Background: In India, antimicrobial consumption is high, yet systematically collected data on the epidemiology, risk factors, and outcomes of antimicrobial-resistant infections are limited.
Methods: A prospective study of adults and children hospitalized for acute febrile illness was conducted between August 2013 and December 2015. In-hospital outcomes were recorded, and logistic regression was performed to identify independent predictors of community-onset antimicrobial-resistant infections.
Results: Among 1524 patients hospitalized with acute febrile illness, 133 isolates were found among 115 patients with community-onset infections; 66 isolates (50.0%) were multidrug resistant and, of 33 isolates tested for carbapenem susceptibility, 12 (36%) were resistant. Multidrug-resistant infections were associated with recent antecedent antibiotic use (adjusted odds ratio [aOR], 4.17; 95% confidence interval [CI], 1.19-19.7) and were independently associated with mortality (aOR, 6.06; 95% CI, 1.2-55.7).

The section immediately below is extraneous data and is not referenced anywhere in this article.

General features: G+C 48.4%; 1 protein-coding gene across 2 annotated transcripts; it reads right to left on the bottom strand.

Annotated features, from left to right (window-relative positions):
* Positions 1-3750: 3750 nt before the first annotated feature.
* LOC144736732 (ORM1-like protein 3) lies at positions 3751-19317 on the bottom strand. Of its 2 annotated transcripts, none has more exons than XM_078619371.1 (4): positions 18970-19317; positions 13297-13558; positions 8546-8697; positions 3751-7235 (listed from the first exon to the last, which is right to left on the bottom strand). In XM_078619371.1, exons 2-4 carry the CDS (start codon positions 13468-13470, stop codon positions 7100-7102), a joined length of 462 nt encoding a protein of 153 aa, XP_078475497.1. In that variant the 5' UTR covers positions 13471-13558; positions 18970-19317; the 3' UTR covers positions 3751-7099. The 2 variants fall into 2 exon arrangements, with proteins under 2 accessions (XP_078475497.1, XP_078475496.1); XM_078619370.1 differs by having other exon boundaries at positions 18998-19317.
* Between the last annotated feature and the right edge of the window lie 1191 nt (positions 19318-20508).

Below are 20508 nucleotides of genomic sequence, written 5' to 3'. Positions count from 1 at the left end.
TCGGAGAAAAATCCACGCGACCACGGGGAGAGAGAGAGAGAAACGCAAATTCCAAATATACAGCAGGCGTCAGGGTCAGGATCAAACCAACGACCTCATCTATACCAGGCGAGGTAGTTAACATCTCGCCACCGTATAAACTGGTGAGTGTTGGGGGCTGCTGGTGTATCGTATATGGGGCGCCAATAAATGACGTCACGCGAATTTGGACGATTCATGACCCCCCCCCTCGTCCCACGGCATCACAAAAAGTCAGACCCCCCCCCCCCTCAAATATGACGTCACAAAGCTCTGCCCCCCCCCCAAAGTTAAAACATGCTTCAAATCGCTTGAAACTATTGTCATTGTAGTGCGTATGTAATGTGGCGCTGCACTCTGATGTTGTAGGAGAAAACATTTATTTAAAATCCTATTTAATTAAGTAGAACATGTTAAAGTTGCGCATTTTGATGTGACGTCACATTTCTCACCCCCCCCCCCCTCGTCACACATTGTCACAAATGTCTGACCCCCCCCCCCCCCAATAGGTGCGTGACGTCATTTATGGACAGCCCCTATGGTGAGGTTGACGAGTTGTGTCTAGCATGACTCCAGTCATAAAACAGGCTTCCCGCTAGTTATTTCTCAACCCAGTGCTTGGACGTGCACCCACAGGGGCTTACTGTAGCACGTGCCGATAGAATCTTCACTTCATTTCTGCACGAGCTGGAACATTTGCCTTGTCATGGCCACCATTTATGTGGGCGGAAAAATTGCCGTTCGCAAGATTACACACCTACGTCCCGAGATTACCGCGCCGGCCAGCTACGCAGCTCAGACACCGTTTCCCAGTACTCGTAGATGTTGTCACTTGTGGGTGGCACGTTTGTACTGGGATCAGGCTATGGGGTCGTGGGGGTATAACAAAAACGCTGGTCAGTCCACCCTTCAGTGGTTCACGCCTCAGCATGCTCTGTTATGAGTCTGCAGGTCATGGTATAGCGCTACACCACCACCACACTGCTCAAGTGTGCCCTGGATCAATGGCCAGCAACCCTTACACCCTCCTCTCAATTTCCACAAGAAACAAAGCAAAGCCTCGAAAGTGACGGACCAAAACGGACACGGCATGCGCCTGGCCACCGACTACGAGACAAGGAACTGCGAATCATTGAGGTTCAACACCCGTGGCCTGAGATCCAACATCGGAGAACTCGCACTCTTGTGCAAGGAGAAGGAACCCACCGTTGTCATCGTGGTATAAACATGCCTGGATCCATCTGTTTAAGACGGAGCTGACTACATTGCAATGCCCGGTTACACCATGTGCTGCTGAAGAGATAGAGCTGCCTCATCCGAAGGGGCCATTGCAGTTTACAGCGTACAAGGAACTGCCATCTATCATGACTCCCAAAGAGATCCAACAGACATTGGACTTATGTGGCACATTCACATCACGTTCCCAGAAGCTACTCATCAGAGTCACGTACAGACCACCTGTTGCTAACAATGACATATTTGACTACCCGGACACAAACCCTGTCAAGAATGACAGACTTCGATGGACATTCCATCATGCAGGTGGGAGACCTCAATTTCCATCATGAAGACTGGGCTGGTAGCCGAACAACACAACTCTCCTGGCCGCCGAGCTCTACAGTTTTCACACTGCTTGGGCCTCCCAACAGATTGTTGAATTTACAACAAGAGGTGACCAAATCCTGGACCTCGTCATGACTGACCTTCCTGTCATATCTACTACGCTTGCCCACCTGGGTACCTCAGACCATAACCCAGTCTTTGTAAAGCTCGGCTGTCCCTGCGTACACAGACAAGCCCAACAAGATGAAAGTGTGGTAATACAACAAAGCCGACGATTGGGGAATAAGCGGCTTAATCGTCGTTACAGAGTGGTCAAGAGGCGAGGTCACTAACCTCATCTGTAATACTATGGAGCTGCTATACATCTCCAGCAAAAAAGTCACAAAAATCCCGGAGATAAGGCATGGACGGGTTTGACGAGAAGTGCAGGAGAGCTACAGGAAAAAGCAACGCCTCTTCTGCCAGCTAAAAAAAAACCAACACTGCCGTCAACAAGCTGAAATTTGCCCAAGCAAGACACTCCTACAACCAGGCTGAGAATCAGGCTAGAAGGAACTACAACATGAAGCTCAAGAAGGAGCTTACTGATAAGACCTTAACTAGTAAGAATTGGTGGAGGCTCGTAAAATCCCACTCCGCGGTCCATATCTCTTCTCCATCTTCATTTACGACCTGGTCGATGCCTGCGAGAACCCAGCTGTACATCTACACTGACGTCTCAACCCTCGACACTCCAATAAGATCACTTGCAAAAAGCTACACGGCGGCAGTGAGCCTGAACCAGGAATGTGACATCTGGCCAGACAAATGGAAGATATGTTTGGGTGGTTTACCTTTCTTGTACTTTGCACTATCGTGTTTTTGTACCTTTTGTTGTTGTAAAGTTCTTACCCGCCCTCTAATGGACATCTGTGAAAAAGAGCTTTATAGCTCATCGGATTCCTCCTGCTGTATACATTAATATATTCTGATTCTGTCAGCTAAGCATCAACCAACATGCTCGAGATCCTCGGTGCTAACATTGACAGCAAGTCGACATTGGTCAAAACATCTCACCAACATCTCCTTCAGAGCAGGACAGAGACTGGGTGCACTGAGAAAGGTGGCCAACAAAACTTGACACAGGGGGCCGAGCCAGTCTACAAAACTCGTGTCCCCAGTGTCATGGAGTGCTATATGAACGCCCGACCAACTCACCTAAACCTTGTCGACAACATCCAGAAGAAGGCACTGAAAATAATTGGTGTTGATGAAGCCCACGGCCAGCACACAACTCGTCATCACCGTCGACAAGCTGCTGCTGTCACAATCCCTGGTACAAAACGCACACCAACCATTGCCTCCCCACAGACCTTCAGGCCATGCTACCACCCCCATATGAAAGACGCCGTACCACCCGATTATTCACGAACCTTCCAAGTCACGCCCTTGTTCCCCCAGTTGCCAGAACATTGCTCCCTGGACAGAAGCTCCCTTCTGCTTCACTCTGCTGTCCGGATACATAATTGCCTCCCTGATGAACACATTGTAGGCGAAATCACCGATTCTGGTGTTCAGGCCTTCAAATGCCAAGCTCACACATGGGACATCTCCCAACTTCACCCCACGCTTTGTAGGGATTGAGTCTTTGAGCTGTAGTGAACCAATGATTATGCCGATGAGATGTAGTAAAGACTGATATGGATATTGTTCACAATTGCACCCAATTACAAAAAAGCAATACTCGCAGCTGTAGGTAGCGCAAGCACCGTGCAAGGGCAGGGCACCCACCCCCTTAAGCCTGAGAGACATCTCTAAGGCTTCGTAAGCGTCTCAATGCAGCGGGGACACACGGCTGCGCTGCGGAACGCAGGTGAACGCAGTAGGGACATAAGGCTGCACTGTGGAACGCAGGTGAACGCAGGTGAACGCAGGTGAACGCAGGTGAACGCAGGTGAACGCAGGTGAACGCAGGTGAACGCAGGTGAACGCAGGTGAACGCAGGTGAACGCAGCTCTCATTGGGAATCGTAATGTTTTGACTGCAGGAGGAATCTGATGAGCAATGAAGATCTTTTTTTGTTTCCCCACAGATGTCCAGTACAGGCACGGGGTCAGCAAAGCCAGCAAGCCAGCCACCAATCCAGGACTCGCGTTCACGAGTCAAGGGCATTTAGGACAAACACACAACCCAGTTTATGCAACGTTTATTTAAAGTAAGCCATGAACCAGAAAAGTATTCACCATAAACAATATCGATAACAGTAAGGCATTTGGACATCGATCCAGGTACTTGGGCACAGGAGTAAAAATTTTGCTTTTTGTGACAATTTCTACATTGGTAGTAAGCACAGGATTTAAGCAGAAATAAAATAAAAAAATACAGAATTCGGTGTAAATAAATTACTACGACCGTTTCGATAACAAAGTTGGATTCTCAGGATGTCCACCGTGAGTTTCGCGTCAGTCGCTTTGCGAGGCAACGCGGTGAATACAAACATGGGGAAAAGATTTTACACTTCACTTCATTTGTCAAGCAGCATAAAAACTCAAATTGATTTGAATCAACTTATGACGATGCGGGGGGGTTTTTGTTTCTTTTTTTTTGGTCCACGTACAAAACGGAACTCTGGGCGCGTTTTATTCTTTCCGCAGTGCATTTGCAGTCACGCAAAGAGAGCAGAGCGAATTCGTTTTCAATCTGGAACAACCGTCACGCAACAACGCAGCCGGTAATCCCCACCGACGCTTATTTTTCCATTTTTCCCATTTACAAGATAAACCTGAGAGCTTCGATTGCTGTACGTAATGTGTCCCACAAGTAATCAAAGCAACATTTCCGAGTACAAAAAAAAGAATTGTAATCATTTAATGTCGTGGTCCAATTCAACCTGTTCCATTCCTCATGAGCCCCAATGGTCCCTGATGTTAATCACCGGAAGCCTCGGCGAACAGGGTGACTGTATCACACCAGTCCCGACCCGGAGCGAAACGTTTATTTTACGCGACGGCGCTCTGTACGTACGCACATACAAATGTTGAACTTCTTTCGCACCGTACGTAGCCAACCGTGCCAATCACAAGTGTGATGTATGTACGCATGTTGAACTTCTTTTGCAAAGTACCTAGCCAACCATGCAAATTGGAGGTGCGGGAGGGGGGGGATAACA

Conclusion: We found a high burden of community-onset antimicrobial-resistant infection among patients with acute febrile illness in India. Multidrug-resistant infection was associated with prior antibiotic use and an increased risk of mortality.
- antimicrobial resistance
- clinical isolates
- community onset
ASJC Scopus subject areas
- Immunology and Allergy
- Infectious Diseases